History In Ink®  Historical Autographs




Levi Woodbury


Woodbury cordially writes to Andrew Jackson’s future nemesis, Nicholas Biddle

Levi Woodbury, 17891851.  Associate Justice, United States Supreme Court, 18451851; United States Senator from New Hampshire, 18251830, 18411845; Secretary of the Treasury, 18341841; Secretary of the Navy, 18311834; Governor of New Hampshire, 18231824.  Manuscript Letter Signed, Levi Woodbury, one page, with integral leaf attached, 8” x 9¾”, Navy Department [Washington, D.C.], February 21, 1833.

Woodbury, then President Andrew Jackson’s Secretary of the Navy, sends a cordial letter to Nicholas Biddle, president of the Second Bank of the United States, to return an earlier letter.  In full:  “I return herewith the original letter from this Department received in yours of the 19th inst., and have to express my thanks for your prompt attention to my request.”

Biddle became Jackson’s nemesis in Jackson’s opposition to renewal of the charter of the Second Bank of the United States.  Jackson opposed banks—notably, this bank—that issued paper money and thus were not entirely backed by gold or silver.  His hard-money opposition to the Second Bank put him squarely at odds with Henry Clay’s National Republicans, who supported it.  In an election year ploy, Clay urged Biddle to seek renewal of the charter four years early in order to force Jackson to make what Clay hoped would be an unpopular decision that would cost him votes.  Once challenged, Jackson vetoed the bill renewing the charter, making the renewal a principal issue in Jackson’s 1832 reelection campaign.  Clay had hoped to divide Jackson’s supporters and thought that he could win Pennsylvania, where the Second Bank was located, but despite the Second Bank’s heavy support for Clay, Jackson handily defeated him in both the popular and electoral votes. 

Woodbury, who had a long and distinguished public career, is one of the few people who served in all three branches of the United States government.  Along with Salmon P. Chase and James F. Byrnes, he was one of only three who not only served in all three branches of the federal government but also served as the governor of a state. 

President James K. Polk, whom Woodbury supported in the 1840 election, appointed him an Associate Justice of the United States Supreme Court in a recess appointment on September 20, 1845, following the death of Justice Joseph Story.  Woodbury was the first Justice who had attended law school.  On December 23, 1845, Polk formally nominated him, and the Senate confirmed him January 3, 1846.  He received his commission the same day.  He served only five years, until he died at age 61 on September 4, 1851, but in his short time on the Court he authored majority opinions in 43 cases, including some of the most significant cases of his time.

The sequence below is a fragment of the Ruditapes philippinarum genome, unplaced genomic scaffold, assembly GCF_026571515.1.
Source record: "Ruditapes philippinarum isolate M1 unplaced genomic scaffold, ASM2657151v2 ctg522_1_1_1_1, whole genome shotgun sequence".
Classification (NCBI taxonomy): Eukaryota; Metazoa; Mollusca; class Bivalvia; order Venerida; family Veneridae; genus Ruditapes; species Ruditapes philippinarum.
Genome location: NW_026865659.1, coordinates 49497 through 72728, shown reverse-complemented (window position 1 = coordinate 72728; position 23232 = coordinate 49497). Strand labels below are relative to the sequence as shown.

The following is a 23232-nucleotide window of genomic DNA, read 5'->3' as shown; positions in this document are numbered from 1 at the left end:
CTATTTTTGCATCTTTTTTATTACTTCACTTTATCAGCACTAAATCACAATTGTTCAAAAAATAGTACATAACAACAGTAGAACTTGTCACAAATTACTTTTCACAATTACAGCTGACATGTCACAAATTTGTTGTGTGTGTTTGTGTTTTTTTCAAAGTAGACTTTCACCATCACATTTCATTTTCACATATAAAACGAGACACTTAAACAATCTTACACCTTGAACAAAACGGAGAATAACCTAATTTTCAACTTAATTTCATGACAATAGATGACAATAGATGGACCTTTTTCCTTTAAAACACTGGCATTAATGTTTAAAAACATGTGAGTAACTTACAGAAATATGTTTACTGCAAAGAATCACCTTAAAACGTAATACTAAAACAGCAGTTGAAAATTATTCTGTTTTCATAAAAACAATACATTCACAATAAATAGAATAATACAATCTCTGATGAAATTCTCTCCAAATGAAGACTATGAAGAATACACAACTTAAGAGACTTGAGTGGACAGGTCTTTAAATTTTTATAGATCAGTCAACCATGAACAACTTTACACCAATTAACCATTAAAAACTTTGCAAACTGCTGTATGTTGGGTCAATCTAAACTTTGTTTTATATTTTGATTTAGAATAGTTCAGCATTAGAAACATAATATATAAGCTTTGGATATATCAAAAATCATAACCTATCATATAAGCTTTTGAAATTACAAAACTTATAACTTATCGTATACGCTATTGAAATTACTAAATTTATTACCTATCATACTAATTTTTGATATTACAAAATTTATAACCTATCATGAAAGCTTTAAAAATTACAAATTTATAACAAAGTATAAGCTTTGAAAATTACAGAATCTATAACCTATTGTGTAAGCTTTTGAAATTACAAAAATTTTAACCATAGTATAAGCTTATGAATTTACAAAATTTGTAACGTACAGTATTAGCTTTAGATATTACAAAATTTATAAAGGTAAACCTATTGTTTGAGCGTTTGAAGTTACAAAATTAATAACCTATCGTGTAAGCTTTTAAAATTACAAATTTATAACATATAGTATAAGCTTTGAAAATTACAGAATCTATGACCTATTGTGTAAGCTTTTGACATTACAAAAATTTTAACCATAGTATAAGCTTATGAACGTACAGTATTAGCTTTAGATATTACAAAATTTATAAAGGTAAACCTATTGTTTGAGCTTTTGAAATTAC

This is very nice letter.  Woodbury has signed it with a 2½$rdquo; signature.  It has two horizontal and one vertical mailing fold, none of which affects the signature.  There is a bit of rippling above the lower horizontal fold that does not affect either the text or the signature, and there are a couple of small stray ink stains in the blank lower right corner.  Woodbury’s name is written in another hand at the upper right corner below an old collector’s pencil notation.  The integral leaf has been tipped to an album page.  Overall the letter is in fine condition, and the signature is excellent.




This item has been sold.


Click here to see other Supreme Court items

that we are offering.


home  |  presidents  |  supreme court  |  american history  |  world history  |  contact us


© History In Ink, L.L.C.




 Registered Dealer # RD281